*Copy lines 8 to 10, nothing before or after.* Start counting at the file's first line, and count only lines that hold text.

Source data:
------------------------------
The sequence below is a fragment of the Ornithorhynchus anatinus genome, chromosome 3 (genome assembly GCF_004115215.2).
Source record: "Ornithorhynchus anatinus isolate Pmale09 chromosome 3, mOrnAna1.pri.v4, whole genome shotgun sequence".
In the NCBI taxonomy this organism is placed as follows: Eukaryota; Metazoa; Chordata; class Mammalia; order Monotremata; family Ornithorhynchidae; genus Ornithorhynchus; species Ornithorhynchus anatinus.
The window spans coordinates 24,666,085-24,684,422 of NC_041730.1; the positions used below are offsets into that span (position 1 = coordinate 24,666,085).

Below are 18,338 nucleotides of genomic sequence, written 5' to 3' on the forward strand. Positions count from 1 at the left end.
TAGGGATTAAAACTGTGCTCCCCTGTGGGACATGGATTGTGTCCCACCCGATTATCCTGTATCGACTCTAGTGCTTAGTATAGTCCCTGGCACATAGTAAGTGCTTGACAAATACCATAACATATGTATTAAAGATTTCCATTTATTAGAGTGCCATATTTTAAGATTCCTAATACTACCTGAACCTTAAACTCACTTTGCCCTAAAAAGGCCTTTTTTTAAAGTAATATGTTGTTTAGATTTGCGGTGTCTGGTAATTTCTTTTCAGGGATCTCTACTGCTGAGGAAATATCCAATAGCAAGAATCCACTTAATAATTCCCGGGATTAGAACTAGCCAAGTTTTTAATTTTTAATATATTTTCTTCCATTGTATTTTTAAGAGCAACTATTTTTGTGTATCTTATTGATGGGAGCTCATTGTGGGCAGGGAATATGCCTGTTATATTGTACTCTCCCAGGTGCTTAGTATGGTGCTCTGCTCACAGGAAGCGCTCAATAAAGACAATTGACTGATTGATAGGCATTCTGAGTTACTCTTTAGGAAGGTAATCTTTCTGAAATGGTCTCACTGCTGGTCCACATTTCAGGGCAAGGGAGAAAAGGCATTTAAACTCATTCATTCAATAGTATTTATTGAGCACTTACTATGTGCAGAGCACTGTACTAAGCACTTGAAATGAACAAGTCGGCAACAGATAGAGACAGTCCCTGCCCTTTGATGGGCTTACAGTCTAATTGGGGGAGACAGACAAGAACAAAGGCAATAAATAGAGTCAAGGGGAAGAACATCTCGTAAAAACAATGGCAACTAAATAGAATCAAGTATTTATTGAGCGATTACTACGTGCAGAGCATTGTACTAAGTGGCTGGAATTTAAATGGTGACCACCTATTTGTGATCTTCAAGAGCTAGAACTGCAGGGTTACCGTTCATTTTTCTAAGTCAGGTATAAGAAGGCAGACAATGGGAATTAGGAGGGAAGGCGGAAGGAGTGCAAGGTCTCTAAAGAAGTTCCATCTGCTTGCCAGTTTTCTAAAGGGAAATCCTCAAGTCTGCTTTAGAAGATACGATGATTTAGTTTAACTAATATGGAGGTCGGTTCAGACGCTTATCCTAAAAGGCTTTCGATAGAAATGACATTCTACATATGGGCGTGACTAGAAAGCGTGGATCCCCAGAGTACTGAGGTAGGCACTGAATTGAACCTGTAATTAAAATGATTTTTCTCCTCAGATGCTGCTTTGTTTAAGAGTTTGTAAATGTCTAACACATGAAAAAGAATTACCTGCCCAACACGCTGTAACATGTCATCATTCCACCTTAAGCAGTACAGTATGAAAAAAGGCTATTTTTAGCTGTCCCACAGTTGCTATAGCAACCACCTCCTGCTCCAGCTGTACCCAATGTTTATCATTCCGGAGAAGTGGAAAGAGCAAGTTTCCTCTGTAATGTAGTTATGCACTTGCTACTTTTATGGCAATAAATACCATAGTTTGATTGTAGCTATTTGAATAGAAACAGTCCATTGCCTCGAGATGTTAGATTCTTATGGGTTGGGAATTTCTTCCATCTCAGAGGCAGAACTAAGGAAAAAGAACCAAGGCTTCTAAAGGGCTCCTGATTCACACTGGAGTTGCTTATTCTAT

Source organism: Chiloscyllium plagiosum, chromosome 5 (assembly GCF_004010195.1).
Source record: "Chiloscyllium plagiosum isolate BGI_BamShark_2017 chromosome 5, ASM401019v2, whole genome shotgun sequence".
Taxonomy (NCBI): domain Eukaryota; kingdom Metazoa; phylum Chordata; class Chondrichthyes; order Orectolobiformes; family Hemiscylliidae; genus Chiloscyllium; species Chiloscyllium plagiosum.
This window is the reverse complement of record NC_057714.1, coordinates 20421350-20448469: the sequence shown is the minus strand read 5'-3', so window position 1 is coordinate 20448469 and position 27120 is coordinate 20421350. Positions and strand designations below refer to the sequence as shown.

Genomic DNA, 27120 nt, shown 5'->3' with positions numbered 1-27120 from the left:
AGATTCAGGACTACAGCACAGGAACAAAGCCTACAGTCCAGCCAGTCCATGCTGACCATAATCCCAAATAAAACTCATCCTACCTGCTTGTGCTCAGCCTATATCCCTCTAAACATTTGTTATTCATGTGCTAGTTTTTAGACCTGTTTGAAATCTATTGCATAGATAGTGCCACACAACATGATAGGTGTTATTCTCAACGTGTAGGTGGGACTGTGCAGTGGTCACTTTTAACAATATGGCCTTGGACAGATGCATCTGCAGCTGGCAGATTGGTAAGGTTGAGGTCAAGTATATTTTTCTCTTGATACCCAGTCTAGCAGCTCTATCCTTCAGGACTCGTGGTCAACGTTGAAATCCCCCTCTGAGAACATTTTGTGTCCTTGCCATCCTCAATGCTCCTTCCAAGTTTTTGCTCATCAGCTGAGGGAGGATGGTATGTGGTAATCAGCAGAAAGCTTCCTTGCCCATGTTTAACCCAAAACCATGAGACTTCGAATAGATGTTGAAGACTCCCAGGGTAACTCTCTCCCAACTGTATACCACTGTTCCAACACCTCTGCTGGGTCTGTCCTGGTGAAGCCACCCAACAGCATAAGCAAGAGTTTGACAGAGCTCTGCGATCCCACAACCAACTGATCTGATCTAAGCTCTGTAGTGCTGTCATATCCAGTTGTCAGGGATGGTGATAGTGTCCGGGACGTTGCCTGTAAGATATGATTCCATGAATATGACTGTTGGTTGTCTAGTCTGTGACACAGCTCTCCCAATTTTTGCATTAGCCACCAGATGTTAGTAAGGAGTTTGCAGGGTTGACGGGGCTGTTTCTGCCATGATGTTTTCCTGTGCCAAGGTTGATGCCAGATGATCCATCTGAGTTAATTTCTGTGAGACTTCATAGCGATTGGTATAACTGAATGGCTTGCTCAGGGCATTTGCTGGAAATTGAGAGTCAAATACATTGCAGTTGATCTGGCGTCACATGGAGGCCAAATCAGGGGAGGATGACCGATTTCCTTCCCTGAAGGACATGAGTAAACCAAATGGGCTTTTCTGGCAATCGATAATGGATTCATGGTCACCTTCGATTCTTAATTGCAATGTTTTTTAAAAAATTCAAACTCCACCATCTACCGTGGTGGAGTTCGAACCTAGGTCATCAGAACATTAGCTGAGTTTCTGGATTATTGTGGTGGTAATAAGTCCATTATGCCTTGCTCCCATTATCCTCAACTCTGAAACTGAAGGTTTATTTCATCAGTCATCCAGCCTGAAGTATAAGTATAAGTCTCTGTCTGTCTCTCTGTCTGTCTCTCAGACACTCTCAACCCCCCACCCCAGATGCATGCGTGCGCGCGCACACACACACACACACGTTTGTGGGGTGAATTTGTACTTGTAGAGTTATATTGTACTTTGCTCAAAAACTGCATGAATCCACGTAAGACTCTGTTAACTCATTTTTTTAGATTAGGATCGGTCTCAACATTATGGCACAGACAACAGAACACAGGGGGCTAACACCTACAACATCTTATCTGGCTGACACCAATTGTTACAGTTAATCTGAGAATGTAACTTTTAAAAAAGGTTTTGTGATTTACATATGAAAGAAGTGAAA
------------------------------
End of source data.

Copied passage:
Source record: "Chiloscyllium plagiosum isolate BGI_BamShark_2017 chromosome 5, ASM401019v2, whole genome shotgun sequence".
Taxonomy (NCBI): domain Eukaryota; kingdom Metazoa; phylum Chordata; class Chondrichthyes; order Orectolobiformes; family Hemiscylliidae; genus Chiloscyllium; species Chiloscyllium plagiosum.
This window is the reverse complement of record NC_057714.1, coordinates 20421350-20448469: the sequence shown is the minus strand read 5'-3', so window position 1 is coordinate 20448469 and position 27120 is coordinate 20421350. Positions and strand designations below refer to the sequence as shown.